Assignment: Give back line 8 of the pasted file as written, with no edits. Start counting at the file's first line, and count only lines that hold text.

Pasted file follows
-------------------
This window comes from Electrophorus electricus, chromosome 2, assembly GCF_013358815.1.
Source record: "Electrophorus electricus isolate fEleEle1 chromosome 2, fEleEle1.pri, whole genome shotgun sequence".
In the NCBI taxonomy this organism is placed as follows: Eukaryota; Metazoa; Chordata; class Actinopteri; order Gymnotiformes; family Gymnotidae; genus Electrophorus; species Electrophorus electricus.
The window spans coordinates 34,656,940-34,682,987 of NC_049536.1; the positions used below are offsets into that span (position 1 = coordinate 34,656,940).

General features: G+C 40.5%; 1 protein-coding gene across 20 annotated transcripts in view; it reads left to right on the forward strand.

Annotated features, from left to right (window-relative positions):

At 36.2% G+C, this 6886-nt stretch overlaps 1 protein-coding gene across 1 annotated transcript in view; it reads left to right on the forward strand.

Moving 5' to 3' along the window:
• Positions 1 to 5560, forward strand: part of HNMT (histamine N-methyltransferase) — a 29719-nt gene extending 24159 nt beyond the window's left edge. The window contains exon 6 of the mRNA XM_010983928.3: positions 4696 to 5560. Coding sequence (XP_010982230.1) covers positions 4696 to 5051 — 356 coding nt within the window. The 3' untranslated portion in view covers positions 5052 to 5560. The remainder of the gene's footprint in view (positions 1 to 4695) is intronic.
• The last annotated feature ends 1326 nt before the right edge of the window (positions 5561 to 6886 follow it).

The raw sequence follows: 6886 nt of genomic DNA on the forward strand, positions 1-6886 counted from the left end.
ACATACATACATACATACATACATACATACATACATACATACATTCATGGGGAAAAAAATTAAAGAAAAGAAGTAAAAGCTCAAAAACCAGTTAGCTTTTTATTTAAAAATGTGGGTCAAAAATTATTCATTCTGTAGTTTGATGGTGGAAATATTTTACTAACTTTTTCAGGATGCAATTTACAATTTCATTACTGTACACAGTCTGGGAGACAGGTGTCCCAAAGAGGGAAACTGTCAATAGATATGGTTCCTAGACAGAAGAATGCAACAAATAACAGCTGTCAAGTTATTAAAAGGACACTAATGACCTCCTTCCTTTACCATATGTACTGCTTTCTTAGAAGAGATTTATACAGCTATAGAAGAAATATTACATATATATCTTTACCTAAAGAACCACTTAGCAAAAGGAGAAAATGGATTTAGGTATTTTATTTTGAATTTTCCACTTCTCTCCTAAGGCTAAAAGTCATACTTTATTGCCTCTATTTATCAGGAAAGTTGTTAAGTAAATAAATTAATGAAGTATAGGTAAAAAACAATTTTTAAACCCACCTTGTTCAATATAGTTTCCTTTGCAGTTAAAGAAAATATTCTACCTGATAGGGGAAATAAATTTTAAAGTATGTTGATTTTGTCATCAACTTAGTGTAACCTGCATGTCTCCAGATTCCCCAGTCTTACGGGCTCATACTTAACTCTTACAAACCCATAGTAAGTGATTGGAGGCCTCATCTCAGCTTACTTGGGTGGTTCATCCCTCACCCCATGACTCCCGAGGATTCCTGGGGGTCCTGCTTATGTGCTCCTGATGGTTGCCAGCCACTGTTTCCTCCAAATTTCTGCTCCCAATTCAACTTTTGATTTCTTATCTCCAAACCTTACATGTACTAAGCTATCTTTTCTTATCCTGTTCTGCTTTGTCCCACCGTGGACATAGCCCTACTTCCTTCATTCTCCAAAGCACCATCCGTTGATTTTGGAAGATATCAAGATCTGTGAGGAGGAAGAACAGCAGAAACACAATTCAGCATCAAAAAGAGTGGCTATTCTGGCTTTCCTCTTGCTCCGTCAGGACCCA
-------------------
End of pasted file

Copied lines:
Moving 5' to 3' along the window: